Food

On March 31st, EPA Administrator Scott Pruitt announced that his agency would deny a petition to ban the dangerous pesticide chlorpyrifos from being sprayed on food. He announced this decision despite EPA scientists’ earlier findings that concluded that chlorpyrifos, which is manufactured by Dow Chemical, can harm brain development of fetuses and infants after ingesting even small amounts. The news that the EPA would continue to allow the spraying of chlorpyrifos alarmed doctors and other public health officials, but what’s even more interesting is that according to several recent Freedom of Information Act requests, Pruitt met with Dow CEO Andrew Liveris at a Houston hotel just twenty days prior to making his controversial decision.

Shrinking the Dead Zone, Reducing Fertilizer Use

By | Bill Wenzel
Food and Farming Program Director

Last week, scientists predicted that this year’s hypoxic zone in the Gulf of Mexico will be the 3rd largest since monitoring began 32 years ago. The “dead zone” will cover about 8,185 square miles — an area roughly the size of New Jersey.

Media Hit | Public Health, Food

Will Yum! Brands Commit to Better Antibiotic Stewardship Policies?

"Despite these successes, we need to re-double our efforts to counter new threats from superbugs that increasingly diminish the effectiveness of antibiotics. We will continue to ramp up our consumer awareness and advocacy campaigns to ensure that the superbugs don't win."

A nationwide call: KFC, help save antibiotics!

By | Anya Vanecek
Public Health Digital Campaigner

Over eighty organizations and hundreds of consumers launched a call for KFC to switch to selling chicken raised without routine antibiotics. 

News Release | WISPIRG Foundation | Food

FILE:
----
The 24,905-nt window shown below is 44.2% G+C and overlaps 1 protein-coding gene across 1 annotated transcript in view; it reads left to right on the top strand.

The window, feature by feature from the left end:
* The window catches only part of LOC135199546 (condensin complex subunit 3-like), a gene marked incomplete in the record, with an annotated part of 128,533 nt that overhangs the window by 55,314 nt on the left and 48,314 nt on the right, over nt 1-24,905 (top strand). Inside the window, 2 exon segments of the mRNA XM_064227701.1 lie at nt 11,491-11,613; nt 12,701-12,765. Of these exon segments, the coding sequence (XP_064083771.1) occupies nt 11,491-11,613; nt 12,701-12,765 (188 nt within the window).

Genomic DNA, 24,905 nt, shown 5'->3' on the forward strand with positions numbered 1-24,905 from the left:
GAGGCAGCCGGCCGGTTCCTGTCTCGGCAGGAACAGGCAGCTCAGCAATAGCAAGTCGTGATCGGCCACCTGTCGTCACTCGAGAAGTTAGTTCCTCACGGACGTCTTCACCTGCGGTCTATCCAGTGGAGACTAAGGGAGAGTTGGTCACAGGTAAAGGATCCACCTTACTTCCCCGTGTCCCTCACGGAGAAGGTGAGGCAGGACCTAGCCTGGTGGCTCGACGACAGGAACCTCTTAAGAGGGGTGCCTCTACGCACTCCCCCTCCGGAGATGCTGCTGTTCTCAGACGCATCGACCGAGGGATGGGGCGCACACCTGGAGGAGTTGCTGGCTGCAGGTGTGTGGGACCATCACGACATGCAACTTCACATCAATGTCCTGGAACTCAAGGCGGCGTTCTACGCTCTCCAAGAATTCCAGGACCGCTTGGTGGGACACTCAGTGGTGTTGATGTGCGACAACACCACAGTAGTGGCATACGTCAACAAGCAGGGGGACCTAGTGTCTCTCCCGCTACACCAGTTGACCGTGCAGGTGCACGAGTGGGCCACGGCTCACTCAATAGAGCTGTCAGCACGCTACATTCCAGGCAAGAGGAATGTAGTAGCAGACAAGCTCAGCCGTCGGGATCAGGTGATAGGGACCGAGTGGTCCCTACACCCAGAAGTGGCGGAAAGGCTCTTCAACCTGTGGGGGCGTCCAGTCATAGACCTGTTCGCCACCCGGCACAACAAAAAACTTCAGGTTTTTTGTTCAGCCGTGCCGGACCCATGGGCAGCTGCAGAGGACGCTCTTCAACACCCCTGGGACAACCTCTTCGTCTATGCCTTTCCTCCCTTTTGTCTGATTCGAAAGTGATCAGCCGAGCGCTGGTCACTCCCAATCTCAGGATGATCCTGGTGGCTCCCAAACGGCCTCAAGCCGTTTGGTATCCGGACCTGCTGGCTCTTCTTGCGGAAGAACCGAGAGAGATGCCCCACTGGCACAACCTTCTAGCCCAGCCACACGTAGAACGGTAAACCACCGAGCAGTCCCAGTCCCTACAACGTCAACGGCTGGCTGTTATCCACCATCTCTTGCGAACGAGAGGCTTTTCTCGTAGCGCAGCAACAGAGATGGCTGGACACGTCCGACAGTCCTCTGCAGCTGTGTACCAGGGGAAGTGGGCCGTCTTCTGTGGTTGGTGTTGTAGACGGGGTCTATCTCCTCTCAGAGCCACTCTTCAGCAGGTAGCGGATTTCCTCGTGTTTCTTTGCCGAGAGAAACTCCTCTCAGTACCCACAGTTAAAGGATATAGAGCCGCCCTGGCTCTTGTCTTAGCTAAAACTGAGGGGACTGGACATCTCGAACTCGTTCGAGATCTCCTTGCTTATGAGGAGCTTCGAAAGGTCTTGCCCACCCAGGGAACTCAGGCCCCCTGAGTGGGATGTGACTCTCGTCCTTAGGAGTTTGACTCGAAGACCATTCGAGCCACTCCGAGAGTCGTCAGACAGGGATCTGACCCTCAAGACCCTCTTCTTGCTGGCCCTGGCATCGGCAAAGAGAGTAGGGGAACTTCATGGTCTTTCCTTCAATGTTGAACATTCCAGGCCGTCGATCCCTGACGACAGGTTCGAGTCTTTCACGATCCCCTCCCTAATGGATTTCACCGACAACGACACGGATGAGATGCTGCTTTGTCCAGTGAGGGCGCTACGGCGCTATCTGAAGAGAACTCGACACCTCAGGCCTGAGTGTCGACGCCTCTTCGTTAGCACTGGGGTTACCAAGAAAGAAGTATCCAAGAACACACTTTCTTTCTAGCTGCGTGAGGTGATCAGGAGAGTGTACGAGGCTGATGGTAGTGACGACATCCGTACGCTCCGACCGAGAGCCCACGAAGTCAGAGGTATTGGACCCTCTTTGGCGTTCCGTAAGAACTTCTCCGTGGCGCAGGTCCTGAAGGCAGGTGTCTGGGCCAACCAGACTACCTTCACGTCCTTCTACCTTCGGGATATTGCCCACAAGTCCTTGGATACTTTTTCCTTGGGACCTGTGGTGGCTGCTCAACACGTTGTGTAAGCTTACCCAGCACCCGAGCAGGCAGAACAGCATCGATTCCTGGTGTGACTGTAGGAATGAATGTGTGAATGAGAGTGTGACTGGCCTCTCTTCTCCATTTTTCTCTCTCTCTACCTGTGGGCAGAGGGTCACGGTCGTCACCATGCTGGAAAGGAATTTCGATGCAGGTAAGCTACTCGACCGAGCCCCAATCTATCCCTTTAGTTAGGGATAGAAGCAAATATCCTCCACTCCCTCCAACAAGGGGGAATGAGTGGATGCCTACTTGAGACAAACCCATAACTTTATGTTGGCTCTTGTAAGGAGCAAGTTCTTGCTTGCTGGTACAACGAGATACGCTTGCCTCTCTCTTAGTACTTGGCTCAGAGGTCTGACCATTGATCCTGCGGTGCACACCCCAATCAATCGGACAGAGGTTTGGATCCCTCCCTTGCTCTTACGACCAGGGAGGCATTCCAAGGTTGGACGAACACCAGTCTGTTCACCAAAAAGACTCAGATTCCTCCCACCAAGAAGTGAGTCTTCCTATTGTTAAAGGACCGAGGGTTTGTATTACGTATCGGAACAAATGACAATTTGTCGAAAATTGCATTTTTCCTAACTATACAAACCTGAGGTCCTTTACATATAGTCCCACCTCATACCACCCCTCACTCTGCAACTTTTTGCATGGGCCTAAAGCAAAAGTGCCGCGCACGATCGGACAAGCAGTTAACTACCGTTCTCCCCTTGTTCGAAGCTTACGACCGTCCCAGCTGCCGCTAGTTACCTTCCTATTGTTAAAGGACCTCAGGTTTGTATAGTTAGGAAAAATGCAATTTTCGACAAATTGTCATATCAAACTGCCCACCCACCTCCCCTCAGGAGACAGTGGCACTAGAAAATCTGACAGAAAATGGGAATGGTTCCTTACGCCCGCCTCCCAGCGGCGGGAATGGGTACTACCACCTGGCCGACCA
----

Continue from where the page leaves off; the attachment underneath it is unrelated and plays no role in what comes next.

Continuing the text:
Madison-Area Consumers Call on Roundy’s Supermarkets to Label GMOs, On Anniversary of Whole Foods Labeling Commitment

Consumers and health advocates launched a campaign calling on Roundy’s Supermarkets to label its store-brand products for ingredients derived from genetically modified organisms (GMOs), on the one year anniversary of Whole Foods’ announcement that it will adopt labeling for all products in its stores. 

Report | WISPIRG Foundation | Food

Food Safety Scares 2013

This report offers a snapshot look, from October 2012 to October 2013, at multistate foodborne illness outbreaks identified by the Center for Disease Control and Prevention (CDC). Failures in the rules and processes that protect our food supply have led to numerous serious outbreaks over the past year that left many Americans sickened and at least 2 dead. The economic cost of just the multistate outbreaks caused by food products recalled over the past 12 months comes to more than $22 million.

News Release | WISPIRG Foundation | Food

Food Safety Scares 2013: How FDA Delays are Putting American Lives at Risk from Unsafe Food

Food and Drug Administration (FDA) delays in implementing the 2011 Food Safety Modernization Act have put Wisconsin lives at risk and cost the country $22 million in economic costs, according to a new report by U.S. PIRG Education Fund. Here in Wisconsin in the last 12 months, 34 people were made sick from foodborne illnesses and the cost in Wisconsin was $236,604. Contaminated food makes 48 million Americans sick every year.

Report | WISPIRG Foundation | Food

Apples to Twinkies 2012

At a time when America is facing an obesity epidemic, crushing debt and a weak economy, billions of taxpayer dollars are subsidizing junk food ingredients.  In this report, we find that in 2011, over $1.28 billion in taxpayer subsidies went to junk food ingredients, bringing the total to a staggering $18.2 billion since 1995. To put that figure in perspective, $18.2 billion is enough to buy 2.9 billion Twinkies every year—21 for every single American taxpayer.

News Release | WISPIRG Foundation | Food

Ag Subsidies Pay for 21 Twinkies per Taxpayer, But Only Half of an Apple Apiece

Federal subsidies for commodity crops are subsidizing junk food additives like high fructose corn syrup, enough to pay for 21 Twinkies per taxpayer every year, according to WISPIRG’s new report, Apples to Twinkies 2012. Meanwhile, limited subsidies for fresh fruits and vegetables would buy one half of an apple per taxpayer.

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